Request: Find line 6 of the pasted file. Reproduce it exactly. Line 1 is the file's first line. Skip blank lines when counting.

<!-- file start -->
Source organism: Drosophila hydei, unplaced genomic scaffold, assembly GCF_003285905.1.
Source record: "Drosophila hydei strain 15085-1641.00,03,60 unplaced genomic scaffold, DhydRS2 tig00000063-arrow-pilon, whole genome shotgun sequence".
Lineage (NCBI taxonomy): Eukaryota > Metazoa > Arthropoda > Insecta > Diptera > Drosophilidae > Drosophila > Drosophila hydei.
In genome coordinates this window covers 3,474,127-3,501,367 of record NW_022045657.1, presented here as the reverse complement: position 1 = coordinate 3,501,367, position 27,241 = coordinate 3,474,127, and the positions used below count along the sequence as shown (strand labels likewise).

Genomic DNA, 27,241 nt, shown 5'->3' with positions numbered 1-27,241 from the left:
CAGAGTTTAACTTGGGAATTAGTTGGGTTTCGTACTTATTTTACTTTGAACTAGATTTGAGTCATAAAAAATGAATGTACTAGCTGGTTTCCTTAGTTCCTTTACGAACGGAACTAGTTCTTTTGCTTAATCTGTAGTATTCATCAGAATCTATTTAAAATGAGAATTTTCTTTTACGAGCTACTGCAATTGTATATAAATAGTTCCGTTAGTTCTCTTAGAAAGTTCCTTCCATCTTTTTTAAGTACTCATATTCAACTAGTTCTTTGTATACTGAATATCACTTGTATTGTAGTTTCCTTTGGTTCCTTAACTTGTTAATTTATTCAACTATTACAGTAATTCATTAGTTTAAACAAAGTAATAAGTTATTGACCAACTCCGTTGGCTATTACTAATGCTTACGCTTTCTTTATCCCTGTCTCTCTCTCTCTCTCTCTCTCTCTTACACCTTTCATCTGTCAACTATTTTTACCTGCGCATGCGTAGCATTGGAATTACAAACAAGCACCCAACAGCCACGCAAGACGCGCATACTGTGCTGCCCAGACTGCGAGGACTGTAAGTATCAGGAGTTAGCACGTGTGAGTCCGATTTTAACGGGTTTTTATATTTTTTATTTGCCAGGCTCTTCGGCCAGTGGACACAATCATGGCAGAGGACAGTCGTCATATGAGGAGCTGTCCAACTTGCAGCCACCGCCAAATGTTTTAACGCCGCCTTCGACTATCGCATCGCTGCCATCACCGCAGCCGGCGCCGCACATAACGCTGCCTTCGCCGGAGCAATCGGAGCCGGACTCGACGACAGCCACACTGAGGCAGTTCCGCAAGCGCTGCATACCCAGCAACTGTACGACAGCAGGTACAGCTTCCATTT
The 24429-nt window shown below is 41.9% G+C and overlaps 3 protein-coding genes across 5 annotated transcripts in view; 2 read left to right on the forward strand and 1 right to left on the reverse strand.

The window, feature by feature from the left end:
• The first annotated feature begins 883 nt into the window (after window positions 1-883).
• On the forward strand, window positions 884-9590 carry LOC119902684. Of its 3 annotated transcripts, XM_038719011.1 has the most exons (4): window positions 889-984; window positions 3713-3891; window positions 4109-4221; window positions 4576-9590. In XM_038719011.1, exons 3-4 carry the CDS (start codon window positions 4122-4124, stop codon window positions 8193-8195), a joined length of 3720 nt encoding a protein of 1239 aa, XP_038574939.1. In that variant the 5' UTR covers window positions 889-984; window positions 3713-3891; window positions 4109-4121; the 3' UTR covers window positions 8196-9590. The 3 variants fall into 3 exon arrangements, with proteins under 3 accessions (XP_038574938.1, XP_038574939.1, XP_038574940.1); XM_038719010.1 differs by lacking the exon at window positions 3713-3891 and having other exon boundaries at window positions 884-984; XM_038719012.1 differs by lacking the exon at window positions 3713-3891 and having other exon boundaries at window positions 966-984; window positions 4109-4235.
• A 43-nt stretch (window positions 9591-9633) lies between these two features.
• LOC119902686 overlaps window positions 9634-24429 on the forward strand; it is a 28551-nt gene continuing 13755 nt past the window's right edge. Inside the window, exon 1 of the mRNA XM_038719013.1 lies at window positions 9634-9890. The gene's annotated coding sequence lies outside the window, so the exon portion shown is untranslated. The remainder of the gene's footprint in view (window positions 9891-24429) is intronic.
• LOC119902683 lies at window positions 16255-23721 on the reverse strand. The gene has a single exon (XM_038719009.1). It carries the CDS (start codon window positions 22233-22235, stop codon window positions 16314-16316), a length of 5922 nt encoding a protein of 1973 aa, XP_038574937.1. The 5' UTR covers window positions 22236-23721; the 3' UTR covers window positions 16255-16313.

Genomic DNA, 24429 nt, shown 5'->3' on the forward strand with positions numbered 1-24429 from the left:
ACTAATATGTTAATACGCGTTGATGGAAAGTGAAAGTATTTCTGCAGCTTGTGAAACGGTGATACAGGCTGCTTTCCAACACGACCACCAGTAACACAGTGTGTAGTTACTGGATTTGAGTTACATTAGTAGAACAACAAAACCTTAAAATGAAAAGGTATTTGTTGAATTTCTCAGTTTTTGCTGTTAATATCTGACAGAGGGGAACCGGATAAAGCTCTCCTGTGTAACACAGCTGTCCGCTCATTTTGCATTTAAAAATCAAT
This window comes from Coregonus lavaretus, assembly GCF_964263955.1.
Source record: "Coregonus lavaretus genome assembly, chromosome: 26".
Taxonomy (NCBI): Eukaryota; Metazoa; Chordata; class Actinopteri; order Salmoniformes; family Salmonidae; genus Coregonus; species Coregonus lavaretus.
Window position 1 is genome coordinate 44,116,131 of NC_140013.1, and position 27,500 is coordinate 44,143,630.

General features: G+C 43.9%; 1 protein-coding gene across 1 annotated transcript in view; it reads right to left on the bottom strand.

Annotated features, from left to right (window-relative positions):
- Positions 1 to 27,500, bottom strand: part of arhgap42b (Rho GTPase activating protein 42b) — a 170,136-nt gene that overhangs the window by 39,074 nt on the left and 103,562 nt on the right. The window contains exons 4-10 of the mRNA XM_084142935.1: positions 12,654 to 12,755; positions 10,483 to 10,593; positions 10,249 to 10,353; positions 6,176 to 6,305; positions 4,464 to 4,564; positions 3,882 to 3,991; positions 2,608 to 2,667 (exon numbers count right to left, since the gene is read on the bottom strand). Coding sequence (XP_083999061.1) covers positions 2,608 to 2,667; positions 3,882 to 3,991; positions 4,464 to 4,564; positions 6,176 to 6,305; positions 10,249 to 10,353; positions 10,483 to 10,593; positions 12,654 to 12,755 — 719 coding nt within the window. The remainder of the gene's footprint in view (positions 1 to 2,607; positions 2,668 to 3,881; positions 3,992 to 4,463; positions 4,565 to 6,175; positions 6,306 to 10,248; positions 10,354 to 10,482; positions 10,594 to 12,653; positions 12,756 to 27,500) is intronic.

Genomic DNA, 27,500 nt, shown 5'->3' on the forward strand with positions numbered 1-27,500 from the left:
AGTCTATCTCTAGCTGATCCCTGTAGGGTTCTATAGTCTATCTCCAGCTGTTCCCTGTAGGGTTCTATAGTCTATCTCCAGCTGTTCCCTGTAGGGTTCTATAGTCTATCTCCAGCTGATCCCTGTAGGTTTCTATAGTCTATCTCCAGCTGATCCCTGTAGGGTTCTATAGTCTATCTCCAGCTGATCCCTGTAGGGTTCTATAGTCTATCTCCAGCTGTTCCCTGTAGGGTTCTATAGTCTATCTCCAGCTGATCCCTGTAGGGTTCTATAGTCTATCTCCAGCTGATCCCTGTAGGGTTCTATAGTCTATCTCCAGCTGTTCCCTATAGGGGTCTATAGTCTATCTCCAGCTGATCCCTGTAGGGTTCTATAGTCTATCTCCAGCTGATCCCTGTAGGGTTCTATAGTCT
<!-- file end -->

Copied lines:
CAGAGTTTAACTTGGGAATTAGTTGGGTTTCGTACTTATTTTACTTTGAACTAGATTTGAGTCATAAAAAATGAATGTACTAGCTGGTTTCCTTAGTTCCTTTACGAACGGAACTAGTTCTTTTGCTTAATCTGTAGTATTCATCAGAATCTATTTAAAATGAGAATTTTCTTTTACGAGCTACTGCAATTGTATATAAATAGTTCCGTTAGTTCTCTTAGAAAGTTCCTTCCATCTTTTTTAAGTACTCATATTCAACTAGTTCTTTGTATACTGAATATCACTTGTATTGTAGTTTCCTTTGGTTCCTTAACTTGTTAATTTATTCAACTATTACAGTAATTCATTAGTTTAAACAAAGTAATAAGTTATTGACCAACTCCGTTGGCTATTACTAATGCTTACGCTTTCTTTATCCCTGTCTCTCTCTCTCTCTCTCTCTCTCTTACACCTTTCATCTGTCAACTATTTTTACCTGCGCATGCGTAGCATTGGAATTACAAACAAGCACCCAACAGCCACGCAAGACGCGCATACTGTGCTGCCCAGACTGCGAGGACTGTAAGTATCAGGAGTTAGCACGTGTGAGTCCGATTTTAACGGGTTTTTATATTTTTTATTTGCCAGGCTCTTCGGCCAGTGGACACAATCATGGCAGAGGACAGTCGTCATATGAGGAGCTGTCCAACTTGCAGCCACCGCCAAATGTTTTAACGCCGCCTTCGACTATCGCATCGCTGCCATCACCGCAGCCGGCGCCGCACATAACGCTGCCTTCGCCGGAGCAATCGGAGCCGGACTCGACGACAGCCACACTGAGGCAGTTCCGCAAGCGCTGCATACCCAGCAACTGTACGACAGCAGGTACAGCTTCCATTT